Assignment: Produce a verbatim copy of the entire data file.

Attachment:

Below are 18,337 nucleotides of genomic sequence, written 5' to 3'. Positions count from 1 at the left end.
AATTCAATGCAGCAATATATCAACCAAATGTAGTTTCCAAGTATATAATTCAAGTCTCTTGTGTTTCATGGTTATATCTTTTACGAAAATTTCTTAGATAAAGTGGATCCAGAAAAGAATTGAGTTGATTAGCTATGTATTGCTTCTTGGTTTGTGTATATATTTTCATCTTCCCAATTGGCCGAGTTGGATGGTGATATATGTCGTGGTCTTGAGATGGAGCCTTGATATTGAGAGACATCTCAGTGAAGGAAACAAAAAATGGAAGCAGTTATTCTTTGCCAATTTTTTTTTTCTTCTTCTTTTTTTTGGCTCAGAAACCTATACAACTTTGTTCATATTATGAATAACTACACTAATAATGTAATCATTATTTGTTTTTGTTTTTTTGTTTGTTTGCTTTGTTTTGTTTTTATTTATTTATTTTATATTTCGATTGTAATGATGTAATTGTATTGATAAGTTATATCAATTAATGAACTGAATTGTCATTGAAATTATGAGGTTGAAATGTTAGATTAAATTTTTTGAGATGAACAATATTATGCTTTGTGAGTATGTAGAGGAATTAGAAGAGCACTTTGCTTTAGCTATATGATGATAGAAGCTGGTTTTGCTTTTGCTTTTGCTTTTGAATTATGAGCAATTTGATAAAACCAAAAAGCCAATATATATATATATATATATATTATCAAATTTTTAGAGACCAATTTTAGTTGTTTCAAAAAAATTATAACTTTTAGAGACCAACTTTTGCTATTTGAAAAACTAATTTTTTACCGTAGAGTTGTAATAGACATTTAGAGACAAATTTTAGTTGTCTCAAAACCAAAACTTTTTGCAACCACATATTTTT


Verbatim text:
Below are 18,337 nucleotides of genomic sequence, written 5' to 3'. Positions count from 1 at the left end.
AATTCAATGCAGCAATATATCAACCAAATGTAGTTTCCAAGTATATAATTCAAGTCTCTTGTGTTTCATGGTTATATCTTTTACGAAAATTTCTTAGATAAAGTGGATCCAGAAAAGAATTGAGTTGATTAGCTATGTATTGCTTCTTGGTTTGTGTATATATTTTCATCTTCCCAATTGGCCGAGTTGGATGGTGATATATGTCGTGGTCTTGAGATGGAGCCTTGATATTGAGAGACATCTCAGTGAAGGAAACAAAAAATGGAAGCAGTTATTCTTTGCCAATTTTTTTTTTCTTCTTCTTTTTTTTGGCTCAGAAACCTATACAACTTTGTTCATATTATGAATAACTACACTAATAATGTAATCATTATTTGTTTTTGTTTTTTTGTTTGTTTGCTTTGTTTTGTTTTTATTTATTTATTTTATATTTCGATTGTAATGATGTAATTGTATTGATAAGTTATATCAATTAATGAACTGAATTGTCATTGAAATTATGAGGTTGAAATGTTAGATTAAATTTTTTGAGATGAACAATATTATGCTTTGTGAGTATGTAGAGGAATTAGAAGAGCACTTTGCTTTAGCTATATGATGATAGAAGCTGGTTTTGCTTTTGCTTTTGCTTTTGAATTATGAGCAATTTGATAAAACCAAAAAGCCAATATATATATATATATATATATTATCAAATTTTTAGAGACCAATTTTAGTTGTTTCAAAAAAATTATAACTTTTAGAGACCAACTTTTGCTATTTGAAAAACTAATTTTTTACCGTAGAGTTGTAATAGACATTTAGAGACAAATTTTAGTTGTCTCAAAACCAAAACTTTTTGCAACCACATATTTTT